Editor's note: Donna Brazile, a CNN contributor and a Democratic strategist, is vice chairwoman for voter registration and participation at the Democratic National Committee. She is a nationally syndicated columnist, an adjunct professor at Georgetown University and author of "Cooking With Grease: Stirring the Pots in America." She was manager for the Gore-Lieberman presidential campaign in 2000. The opinions expressed in this commentary are solely those of the author.
(CNN) -- The silly season is upon us: the time during an election year when those trying to muck up the other side throw all sorts of nonsense about a candidate onto the public wall.
Hillary Clinton, because she's the Democrat's presumptive 2016 front-runner, has become the target du jour.
Frankly, I don't know how public figures get through it. I'm reminded of Henry Kissinger's remark, which I'm paraphrasing: "It's impossible to be paranoid in Washington because the definition of paranoia is the 'false belief that someone is out to get you.' In Washington, someone is always out to get you."
The latest craziness comes from Matt Drudge, who publishes the Drudge Report, the political equivalent of an online supermarket tabloid. Drudge funnels anonymous propaganda into the mainstream media, propaganda it might not buy otherwise. That's the secret to his success.
Of course, some of what he reports is solid stuff. But there is space to fill daily. So, somewhat like a National Enquirer reporter who dreams up his day's "scoop" while showering, Drudge teases his readers with innuendo and fluff. So often, it's hard to tell the difference between fluff and fact.
Maybe Drudge is more entertainer than reporter. I imagine he enjoys baiting the mainstream media, then watching it look foolish when his story is debunked. Take, for example, his tweet about Hillary Clinton, which caused something of a media firestorm.
People Magazine did a story on Clinton, and the photographer taking the picture for the front cover asked Clinton to stand by a lawn chair, grab the top, and lean into the camera. Only the top part of the chair showed after the picture was cropped for publication. So Drudge tweeted the picture, asking, "Is Clinton Holding a Walker?"
That was at 12:16 p.m. on June 4.
By "coincidence," 74 minutes later, at 1:30 p.m., The Wall Street Journal's political division tweeted: "Is that a walker? Hillary Clinton's latest magazine cover is raising eyebrows." That may be a record time from right-wing hype-and-blarney to validation from a major publication.
Drudge's tweet fits in with Karl Rove's orchestrated charge in mid-May that maybe Hillary Clinton was "brain damaged" because of a fall she suffered. The idea was to portray her as physically unfit to be president and save the right a billion or two of negative advertising in 2016.
But it wasn't true.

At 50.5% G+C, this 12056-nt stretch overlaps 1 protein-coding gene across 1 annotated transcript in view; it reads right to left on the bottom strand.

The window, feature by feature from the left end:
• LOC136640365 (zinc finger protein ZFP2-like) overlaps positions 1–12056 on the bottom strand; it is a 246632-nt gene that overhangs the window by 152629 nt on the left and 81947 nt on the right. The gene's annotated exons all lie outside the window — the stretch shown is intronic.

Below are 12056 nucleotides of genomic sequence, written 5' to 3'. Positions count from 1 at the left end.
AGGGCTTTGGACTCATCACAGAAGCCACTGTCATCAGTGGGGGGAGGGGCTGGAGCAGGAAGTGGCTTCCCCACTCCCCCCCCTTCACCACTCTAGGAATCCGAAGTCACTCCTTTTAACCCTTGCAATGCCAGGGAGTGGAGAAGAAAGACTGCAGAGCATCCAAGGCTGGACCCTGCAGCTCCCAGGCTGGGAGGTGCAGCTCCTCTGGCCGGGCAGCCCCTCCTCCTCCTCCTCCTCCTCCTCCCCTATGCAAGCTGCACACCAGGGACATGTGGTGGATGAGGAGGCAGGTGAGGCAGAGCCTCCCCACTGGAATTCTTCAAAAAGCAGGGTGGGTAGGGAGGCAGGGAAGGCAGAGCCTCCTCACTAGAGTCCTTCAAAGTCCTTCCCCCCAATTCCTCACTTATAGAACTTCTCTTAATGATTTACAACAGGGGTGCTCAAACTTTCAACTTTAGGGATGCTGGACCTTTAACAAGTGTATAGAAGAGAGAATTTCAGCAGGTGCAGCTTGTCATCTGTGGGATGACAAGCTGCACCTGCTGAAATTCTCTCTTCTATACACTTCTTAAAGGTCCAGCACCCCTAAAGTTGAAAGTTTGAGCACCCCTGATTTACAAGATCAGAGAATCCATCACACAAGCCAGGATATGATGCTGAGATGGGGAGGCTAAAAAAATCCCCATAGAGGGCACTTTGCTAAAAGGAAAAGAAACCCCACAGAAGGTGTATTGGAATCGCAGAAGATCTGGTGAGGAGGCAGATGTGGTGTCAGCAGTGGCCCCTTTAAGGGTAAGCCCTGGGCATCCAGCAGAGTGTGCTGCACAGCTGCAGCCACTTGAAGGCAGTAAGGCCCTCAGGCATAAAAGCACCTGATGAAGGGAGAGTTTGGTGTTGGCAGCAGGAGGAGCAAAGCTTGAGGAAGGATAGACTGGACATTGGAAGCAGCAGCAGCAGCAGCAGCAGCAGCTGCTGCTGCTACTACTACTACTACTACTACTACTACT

Since her recovery, we've witnessed a vigorous Hillary Clinton. Other pictures in that same issue of People show her animated, smiling and even combative. Apparently, though Drudge (and perhaps The Wall Street Journal, which had no problem accepting his "con") wanted to turn Rove's "will it stick to the wall" into a meme.
How long will the media let this tweetle-dumb linger?
Russian President Vladimir Putin also took a pot shot at Clinton, calling her "a weak woman."
"It's better not to argue with women," Putin said, "but Mrs. Clinton has never been too graceful in her statements." Referring to Clinton's comparison of his aggressive actions in the Ukraine to Hitler's with Poland, Putin ironically said, "When people push boundaries too far, it's not because they are strong but because they are weak."
Then Putin delivered his zinger: "But maybe weakness is not the worst quality for a woman." Well. It's one thing to take on a world leader like Hillary Clinton, but an altogether different matter to offend half the planet while doing it.
His "It's better not to argue with women," clearly shows Putin learned from his domestic encounters. Putin is a home-grown Russian social conservative. He considers the West degenerate for granting human rights to women and gays. If he had been born an American, he and the Robertsons of Duck Dynasty fame would likely be at one another's backyard barbecues.
I can't help but wonder if Putin would consider the following statements from Clinton as strength if a male had said them: Referring to George W. Bush's "I looked into his soul," Clinton said, "I could have told (Bush) he was a KGB agent; by definition he doesn't have a soul."
Politico ran the quote with the observation, "This isn't going to play well in Moscow." Now we know it didn't.
Being weak is not a Clinton hallmark; some Obama supporters cautioned him to hire a food-taster if Clinton joined his Cabinet. Perhaps Putin considers referring to Russia as "despicable" for vetoing U.N. sanctions against Syria, and calling his election possibly fraudulent being "weak." Or maybe he needs a dictionary.
We can expect a lot more to be said about Hillary Clinton, since her memoir, "Hard Choices," is coming out. I'm sure it will reflect her strengths, and weaknesses. I'm sure that on some issues it will provide clarification, and on others, controversy.
And, unfortunately, I'm also sure some in the media will be right there with some tweetle-dumb about it.